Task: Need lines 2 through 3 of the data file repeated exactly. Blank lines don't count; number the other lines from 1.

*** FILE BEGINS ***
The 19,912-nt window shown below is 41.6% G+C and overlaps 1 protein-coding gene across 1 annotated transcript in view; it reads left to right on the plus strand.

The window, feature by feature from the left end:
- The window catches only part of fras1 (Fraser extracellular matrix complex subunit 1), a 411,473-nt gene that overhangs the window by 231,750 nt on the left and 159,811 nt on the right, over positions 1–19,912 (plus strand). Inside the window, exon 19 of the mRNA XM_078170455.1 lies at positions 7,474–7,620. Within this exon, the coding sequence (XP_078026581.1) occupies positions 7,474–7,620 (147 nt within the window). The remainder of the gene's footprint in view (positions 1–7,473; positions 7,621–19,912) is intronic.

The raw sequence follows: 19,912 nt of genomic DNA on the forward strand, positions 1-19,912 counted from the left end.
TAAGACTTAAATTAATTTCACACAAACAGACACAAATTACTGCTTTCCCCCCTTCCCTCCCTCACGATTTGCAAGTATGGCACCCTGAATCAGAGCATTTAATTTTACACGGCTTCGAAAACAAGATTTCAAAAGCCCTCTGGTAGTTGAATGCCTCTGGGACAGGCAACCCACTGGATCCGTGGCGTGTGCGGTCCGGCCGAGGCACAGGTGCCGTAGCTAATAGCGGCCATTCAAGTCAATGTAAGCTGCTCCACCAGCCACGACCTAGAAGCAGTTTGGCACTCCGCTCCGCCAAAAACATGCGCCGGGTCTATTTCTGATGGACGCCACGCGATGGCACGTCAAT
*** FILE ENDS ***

The window, feature by feature from the left end:
- The window catches only part of fras1 (Fraser extracellular matrix complex subunit 1), a 411,473-nt gene that overhangs the window by 231,750 nt on the left and 159,811 nt on the right, over positions 1–19,912 (plus strand). Inside the window, exon 19 of the mRNA XM_078170455.1 lies at positions 7,474–7,620. Within this exon, the coding sequence (XP_078026581.1) occupies positions 7,474–7,620 (147 nt within the window). The remainder of the gene's footprint in view (positions 1–7,473; positions 7,621–19,912) is intronic.